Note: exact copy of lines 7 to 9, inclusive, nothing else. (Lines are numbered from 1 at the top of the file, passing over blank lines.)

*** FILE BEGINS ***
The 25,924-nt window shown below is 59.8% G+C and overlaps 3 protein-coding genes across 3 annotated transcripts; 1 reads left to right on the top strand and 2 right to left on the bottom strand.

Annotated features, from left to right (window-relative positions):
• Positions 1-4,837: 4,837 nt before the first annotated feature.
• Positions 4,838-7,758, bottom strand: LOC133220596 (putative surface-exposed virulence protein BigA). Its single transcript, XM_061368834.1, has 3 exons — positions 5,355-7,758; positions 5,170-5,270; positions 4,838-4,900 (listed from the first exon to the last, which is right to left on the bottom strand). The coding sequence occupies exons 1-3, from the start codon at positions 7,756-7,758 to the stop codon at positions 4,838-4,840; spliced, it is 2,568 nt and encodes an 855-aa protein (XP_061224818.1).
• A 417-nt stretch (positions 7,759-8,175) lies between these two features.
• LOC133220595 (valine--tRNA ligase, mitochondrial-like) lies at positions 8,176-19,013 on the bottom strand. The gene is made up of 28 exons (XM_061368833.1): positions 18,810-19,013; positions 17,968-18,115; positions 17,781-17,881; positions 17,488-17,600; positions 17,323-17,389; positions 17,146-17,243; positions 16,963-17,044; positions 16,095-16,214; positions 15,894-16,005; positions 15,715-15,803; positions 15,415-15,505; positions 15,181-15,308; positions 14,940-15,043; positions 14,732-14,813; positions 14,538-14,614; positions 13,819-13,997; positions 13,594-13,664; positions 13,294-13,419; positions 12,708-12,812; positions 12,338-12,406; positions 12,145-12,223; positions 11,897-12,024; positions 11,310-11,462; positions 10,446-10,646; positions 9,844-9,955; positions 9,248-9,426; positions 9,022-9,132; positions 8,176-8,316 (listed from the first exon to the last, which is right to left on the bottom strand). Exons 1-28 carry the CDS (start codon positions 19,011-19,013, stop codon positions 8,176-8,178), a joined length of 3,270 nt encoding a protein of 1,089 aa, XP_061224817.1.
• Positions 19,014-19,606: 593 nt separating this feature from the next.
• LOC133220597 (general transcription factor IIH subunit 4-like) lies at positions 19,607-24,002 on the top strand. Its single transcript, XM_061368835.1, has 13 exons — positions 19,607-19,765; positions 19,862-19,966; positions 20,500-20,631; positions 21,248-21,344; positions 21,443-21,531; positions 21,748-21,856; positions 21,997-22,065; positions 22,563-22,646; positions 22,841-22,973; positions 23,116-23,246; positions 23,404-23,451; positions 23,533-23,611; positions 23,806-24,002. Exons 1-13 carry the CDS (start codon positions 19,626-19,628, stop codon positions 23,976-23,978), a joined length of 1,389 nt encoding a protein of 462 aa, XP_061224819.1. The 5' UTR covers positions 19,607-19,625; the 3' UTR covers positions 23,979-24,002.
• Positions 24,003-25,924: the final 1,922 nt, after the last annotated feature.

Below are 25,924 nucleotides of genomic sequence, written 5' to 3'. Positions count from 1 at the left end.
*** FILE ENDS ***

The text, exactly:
• Positions 19,014-19,606: 593 nt separating this feature from the next.
• LOC133220597 (general transcription factor IIH subunit 4-like) lies at positions 19,607-24,002 on the top strand. Its single transcript, XM_061368835.1, has 13 exons — positions 19,607-19,765; positions 19,862-19,966; positions 20,500-20,631; positions 21,248-21,344; positions 21,443-21,531; positions 21,748-21,856; positions 21,997-22,065; positions 22,563-22,646; positions 22,841-22,973; positions 23,116-23,246; positions 23,404-23,451; positions 23,533-23,611; positions 23,806-24,002. Exons 1-13 carry the CDS (start codon positions 19,626-19,628, stop codon positions 23,976-23,978), a joined length of 1,389 nt encoding a protein of 462 aa, XP_061224819.1. The 5' UTR covers positions 19,607-19,625; the 3' UTR covers positions 23,979-24,002.
• Positions 24,003-25,924: the final 1,922 nt, after the last annotated feature.